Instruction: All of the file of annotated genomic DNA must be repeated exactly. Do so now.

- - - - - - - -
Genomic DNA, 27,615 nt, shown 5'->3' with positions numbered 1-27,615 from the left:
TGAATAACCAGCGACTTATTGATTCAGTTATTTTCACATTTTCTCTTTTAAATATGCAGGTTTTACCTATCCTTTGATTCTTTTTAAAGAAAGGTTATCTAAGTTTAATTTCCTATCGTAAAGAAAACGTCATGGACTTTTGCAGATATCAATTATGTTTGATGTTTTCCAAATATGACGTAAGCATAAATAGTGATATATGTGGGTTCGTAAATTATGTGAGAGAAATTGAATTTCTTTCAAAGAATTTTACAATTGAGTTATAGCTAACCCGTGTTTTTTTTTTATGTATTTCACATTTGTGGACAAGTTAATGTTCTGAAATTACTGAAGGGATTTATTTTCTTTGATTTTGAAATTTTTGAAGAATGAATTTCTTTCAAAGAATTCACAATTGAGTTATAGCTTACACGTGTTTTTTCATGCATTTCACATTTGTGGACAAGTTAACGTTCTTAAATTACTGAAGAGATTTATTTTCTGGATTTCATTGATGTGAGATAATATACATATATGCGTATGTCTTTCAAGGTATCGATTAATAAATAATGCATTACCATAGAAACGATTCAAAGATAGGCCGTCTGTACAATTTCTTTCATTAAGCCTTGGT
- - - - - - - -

Genomic DNA, 27,615 nt, shown 5'->3' with positions numbered 1-27,615 from the left:
TGAATAACCAGCGACTTATTGATTCAGTTATTTTCACATTTTCTCTTTTAAATATGCAGGTTTTACCTATCCTTTGATTCTTTTTAAAGAAAGGTTATCTAAGTTTAATTTCCTATCGTAAAGAAAACGTCATGGACTTTTGCAGATATCAATTATGTTTGATGTTTTCCAAATATGACGTAAGCATAAATAGTGATATATGTGGGTTCGTAAATTATGTGAGAGAAATTGAATTTCTTTCAAAGAATTTTACAATTGAGTTATAGCTAACCCGTGTTTTTTTTTTATGTATTTCACATTTGTGGACAAGTTAATGTTCTGAAATTACTGAAGGGATTTATTTTCTTTGATTTTGAAATTTTTGAAGAATGAATTTCTTTCAAAGAATTCACAATTGAGTTATAGCTTACACGTGTTTTTTCATGCATTTCACATTTGTGGACAAGTTAACGTTCTTAAATTACTGAAGAGATTTATTTTCTGGATTTCATTGATGTGAGATAATATACATATATGCGTATGTCTTTCAAGGTATCGATTAATAAATAATGCATTACCATAGAAACGATTCAAAGATAGGCCGTCTGTACAATTTCTTTCATTAAGCCTTGGT